viewing a prison as the panacea for their economic woes. Although the pitch may be enticing,
the results indicate that there is little substance behind these claims. There is a high likelihood
that these counties could be closing themselves off to other options of sustainable development.


P AGE 20

Appendix: Methodology
An interrupted time series research design has been chosen as the means of testing the hypothesis
that prisons exhibit a significant economic effect upon the host county. This was chosen, rather
than using a comparison group, in order to avoid potential selection issues. The unit of analysis
is counties in New York State 49 that have had at least one prison sited since 1982. The county
was chosen rather than the host community in order to compensate for those commuting from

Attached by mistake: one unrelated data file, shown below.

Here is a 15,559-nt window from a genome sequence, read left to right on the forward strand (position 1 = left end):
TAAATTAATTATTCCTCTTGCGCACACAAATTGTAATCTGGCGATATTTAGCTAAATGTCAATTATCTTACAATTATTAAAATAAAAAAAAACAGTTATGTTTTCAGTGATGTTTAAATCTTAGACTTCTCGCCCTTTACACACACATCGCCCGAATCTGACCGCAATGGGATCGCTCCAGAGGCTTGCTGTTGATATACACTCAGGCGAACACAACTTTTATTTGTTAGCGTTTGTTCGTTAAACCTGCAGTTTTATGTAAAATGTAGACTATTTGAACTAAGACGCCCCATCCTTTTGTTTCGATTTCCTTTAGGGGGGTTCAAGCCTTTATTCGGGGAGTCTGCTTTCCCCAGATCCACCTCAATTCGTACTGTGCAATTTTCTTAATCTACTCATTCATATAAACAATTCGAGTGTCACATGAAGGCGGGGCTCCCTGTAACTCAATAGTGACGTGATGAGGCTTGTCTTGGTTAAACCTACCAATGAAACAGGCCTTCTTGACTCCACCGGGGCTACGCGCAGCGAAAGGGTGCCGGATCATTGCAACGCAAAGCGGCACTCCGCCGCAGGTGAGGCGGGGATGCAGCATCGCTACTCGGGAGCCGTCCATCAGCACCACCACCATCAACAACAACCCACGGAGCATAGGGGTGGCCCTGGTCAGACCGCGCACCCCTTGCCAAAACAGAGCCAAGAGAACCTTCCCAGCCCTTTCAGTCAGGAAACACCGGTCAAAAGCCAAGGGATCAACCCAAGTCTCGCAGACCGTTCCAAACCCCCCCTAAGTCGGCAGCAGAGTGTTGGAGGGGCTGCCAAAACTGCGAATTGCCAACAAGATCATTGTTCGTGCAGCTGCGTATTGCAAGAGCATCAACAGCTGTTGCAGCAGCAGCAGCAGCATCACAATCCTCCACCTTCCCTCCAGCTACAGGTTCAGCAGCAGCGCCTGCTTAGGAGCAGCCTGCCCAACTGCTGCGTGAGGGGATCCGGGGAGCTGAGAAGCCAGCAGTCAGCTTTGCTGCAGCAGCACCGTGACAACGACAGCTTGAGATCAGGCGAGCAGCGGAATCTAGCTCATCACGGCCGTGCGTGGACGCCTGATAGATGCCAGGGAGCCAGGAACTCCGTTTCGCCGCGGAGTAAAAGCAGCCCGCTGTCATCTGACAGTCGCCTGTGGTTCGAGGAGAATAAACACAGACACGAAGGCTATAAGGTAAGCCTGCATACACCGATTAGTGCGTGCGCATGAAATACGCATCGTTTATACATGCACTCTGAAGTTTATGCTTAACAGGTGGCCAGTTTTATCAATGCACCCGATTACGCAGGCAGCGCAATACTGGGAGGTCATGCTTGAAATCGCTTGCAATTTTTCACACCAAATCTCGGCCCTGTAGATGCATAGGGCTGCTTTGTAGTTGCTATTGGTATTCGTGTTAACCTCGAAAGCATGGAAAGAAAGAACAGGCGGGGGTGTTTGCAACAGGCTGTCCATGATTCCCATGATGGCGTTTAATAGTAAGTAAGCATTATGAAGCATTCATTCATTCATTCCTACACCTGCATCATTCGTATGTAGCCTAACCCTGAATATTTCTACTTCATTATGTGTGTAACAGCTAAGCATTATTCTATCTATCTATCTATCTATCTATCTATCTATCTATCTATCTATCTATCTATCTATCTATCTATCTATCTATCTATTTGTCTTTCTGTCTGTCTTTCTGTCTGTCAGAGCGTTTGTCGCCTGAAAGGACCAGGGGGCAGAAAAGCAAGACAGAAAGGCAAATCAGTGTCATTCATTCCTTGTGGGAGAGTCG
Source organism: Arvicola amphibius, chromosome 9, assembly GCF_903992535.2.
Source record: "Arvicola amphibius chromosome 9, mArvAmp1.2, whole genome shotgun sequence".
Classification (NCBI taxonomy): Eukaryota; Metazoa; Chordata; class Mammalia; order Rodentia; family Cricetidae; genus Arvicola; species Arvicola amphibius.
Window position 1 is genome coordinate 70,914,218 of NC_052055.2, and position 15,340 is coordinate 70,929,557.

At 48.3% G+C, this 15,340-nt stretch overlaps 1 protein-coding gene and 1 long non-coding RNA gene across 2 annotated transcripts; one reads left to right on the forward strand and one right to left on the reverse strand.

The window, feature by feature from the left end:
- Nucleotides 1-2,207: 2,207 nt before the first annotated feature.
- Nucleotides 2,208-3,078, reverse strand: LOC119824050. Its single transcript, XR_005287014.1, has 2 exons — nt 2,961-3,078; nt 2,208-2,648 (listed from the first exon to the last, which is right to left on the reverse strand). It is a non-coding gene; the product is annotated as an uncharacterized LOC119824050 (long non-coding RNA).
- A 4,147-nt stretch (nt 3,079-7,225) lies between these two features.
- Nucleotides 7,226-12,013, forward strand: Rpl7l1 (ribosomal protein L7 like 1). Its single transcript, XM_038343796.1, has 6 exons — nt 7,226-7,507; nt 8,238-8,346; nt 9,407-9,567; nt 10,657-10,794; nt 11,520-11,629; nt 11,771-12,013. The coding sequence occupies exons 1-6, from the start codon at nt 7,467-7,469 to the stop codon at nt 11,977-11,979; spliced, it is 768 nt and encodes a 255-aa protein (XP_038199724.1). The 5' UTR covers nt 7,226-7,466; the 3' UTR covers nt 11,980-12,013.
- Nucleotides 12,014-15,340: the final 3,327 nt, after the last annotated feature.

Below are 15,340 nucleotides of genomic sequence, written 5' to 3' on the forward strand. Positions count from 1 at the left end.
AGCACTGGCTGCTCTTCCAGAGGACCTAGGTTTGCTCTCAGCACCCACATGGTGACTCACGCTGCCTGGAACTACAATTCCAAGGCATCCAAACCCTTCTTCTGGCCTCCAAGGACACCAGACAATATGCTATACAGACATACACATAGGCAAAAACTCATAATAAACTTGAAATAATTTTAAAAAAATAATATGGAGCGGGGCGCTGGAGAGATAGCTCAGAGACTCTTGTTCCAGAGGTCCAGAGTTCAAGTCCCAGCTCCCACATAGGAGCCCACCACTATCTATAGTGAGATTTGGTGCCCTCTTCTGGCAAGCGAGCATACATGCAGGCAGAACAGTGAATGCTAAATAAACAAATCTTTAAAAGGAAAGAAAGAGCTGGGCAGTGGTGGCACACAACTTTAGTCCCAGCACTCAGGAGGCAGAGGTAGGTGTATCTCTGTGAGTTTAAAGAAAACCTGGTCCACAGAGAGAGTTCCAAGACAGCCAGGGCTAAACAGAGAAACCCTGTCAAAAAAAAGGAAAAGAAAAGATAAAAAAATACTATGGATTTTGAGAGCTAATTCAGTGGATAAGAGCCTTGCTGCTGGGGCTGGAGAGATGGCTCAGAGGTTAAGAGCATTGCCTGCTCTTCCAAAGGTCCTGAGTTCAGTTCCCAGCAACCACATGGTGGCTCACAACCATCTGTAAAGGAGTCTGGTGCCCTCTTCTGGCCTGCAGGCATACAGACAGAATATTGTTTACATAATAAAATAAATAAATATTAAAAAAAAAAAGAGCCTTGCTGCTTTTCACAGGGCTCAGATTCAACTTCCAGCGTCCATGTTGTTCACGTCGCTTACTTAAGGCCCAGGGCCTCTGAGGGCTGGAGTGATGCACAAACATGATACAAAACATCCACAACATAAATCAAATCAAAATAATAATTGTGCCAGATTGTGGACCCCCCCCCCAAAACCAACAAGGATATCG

out of town. Using the town as the unit of analysis would be far too narrow, considering that
realistically many workers might commute from nearby towns and would not be represented in
the town data. County data should alleviate this problem.
The regression equation used a series of variables. A YEAR variable was included in the
equation in order to account for trend, reducing the threat of maturation. A one-year lag of the
dependent variable has also been included, recognizing that a prison opening in t-1 would not be
expected to have an effect until t. A PRISON variable was included with a zero specifying no
prison, a 1 indicating the year that the first facility was opened, a 2 if the county was the site of a
second prison, etc.
One of the difficulties in doing time series research over an extended period of time is being able
to gather all the necessary control variables, running the risk of an instrumentation problem
regarding whether measurement was conducted in the same manner. It is because of this issue
that the poverty rate was excluded as an indicator variable. In the end, the risk of
instrumentation, as well as a lack of access to many important variables, led to the use of a fixedeffects design to control for potential history problems.